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Oppo RX17 Pro Review

Though similar to the OnePlus 6T the Oppo RX17 Pro is very different thanks to the software. Here’s our full review
Should I Buy The Oppo RX17 Pro?
The RX17 Pro is a great looking phone with good performance and a lush display. But with a Snapdragon 710 rather than the better 845 it’s just impossible not to compare it to the OnePlus 6T which looks the same, has better software for the western market and, importantly, costs less.
If you like the look of Oppo’s interface though then there’s a lot to like. The two colour options are premium as is the build quality and the cameras are above average if not great.

Aminé - ONEPOINTFIVE Music Album Reviews

On the Portland rapper’s surprise “EP/LP/Mixtape/Album,” his feel-good music starts to lose some of the stained, lived-in quality that once made it so rich.

Aminé crashed the rap ranks two years ago with an offbeat tease called “Caroline,” which went quadruple-platinum and positioned him as an outsider star. His songs had a knowing wit and a kind of brightness that made him a beacon in an era of rap gloomcasters. But his music has become more vainglorious this summer, for what he's dubbed flexing season. His optimism has waned and he's turned his attention to expensive things—owning them, flaunting them, seeking comfort in them. His new “EP/LP/Mixtape/Album,” ONEPOINTFIVE, the follow-up to 2017’s Good for You, was released on a whim, as if merely a trifle, another casual flex. (“Mixtapes are albums and albums are mixtapes. Niggas call they albums mixtapes cause if it flops, it’s an EP,” he joked in a promo video.) Regardless of classification, ONEPOINTFIVE is a project about adjusting to a new class of rapper, how shifting tax brackets come with a new outlook on life. But in these songs of excess, Aminé’s feel-good music starts to lose some of the stained, lived-in quality that once made it so rich.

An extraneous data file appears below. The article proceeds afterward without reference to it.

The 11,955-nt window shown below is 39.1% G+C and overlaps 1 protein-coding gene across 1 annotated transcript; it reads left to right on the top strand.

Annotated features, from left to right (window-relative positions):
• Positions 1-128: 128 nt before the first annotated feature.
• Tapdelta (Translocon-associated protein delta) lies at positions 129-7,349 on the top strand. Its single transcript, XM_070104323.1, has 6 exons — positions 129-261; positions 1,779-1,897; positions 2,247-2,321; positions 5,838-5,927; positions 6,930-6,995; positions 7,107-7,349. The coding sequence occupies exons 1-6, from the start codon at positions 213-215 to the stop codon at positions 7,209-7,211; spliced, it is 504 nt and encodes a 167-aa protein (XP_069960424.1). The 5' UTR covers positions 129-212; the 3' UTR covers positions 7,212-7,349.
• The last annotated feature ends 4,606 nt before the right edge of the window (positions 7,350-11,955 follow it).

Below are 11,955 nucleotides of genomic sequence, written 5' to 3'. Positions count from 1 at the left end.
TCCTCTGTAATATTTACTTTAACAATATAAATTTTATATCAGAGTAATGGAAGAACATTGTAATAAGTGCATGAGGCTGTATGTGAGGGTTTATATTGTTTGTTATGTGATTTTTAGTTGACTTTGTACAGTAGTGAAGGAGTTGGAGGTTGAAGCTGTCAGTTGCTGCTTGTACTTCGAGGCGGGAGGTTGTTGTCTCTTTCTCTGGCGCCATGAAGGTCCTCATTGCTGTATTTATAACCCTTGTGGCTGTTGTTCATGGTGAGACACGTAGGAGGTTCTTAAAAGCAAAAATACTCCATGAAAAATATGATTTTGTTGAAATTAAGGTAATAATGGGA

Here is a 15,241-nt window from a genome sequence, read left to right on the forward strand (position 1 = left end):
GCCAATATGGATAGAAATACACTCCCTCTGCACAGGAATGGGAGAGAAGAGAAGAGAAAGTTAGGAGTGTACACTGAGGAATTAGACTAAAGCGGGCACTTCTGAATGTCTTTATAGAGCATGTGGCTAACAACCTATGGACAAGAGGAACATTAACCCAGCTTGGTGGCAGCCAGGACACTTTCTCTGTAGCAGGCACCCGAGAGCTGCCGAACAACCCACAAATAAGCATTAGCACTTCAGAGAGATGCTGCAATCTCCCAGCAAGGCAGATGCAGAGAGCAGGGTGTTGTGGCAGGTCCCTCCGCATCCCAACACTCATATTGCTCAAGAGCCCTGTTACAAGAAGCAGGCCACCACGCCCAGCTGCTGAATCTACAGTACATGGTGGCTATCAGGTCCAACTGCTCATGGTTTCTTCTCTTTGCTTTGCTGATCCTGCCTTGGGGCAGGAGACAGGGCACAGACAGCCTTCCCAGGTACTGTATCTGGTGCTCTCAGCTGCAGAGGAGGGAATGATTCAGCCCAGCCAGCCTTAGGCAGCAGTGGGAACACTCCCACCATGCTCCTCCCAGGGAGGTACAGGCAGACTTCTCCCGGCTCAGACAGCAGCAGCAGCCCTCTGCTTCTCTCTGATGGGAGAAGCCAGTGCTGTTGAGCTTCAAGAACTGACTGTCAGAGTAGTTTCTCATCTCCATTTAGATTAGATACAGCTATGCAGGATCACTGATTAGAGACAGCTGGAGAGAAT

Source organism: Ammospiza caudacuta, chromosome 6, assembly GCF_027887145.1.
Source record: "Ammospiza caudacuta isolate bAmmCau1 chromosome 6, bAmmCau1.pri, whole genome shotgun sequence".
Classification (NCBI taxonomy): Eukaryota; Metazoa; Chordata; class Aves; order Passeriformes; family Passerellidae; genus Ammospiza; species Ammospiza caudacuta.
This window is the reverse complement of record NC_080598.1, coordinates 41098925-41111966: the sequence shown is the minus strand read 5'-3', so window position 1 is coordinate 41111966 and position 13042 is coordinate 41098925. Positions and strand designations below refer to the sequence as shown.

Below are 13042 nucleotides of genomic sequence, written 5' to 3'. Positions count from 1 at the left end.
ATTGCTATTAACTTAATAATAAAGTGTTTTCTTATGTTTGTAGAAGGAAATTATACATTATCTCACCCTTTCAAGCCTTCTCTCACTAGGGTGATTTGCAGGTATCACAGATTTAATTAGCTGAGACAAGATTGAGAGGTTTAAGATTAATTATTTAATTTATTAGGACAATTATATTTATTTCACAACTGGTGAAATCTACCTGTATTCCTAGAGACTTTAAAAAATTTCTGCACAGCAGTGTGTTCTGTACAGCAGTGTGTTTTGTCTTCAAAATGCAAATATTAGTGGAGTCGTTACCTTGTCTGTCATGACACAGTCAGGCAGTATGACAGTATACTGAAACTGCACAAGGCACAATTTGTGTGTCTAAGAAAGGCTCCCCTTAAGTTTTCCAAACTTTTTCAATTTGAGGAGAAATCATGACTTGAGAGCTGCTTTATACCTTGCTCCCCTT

The songs on ONEPOINTFIVE aren’t rapped with the same joy as those on Good for You. They are significantly less interesting, less curious, and less story-driven. His swaggering is all bluster, no charm. On songs like “Hiccup” and “DapperDan,” he loses sight of his reflection admiring his jewels, and on “Chingy,” his boasts lack imagination. He’s less clever writing from this space, basically not saying anything Migos haven’t said already.

Aminé used to judge rappers for this kind of talk. Good for You’s “Money” was a thoughtful consumerist critique that weighed tipping the personal scale against the scourges of late capitalism. He imagined stacking coins as a fool’s errand, like drinking salt water to quench one’s thirst. “Money don’t make you happy, it just makes you wanna get richer,” he rapped. He’s richer now, but no less anxious: “Birthdays these days be the worst days/’Cause I know I’m gettin’ older and not happier.” And yet, the new album still devolves into aimless materialist raps that feel empty. There are brief pivots toward the prudence of previous work, to be sure: The opener, “Dr. Whoever” is a frank admission of grief and on “Why?” he raps, “I need love, I’m depressed/I’m a fool, I’m a mess.” But these are tiny thought bubbles popped by shiny objects, blips along a half-hour cruise through new-money trappings.

Positivity has been sold as Aminé’s defining trait, but he is slowly shifting away from that energy. Money can turn friends to hangers-on; turn suitors to opportunists; turn lovers to liabilities; turn a light-hearted upstart rapper into a cynical big shot. Even the palette he and his producer Pasqué are working with is darker, the scenes in his songs more overcast. Aminé once seemed like an outlier, the fun-loving Portland boy content to be himself on rap’s fringes. Now his songs tuck neatly into the contemporary trap fold. That isn’t to say they can’t be satisfying, because Aminé, Pasqué, and Tee-Watt have delivered one of the better-produced trap records of the year with quirky, off-kilter beats that shift and patter in cool ways. But where it felt like only Aminé could make the vibrant Good for You, ONEPOINTFIVE falls squarely into a bracket with the rest of his flex-rap colleagues, and many of them play the showboat better and more convincingly.

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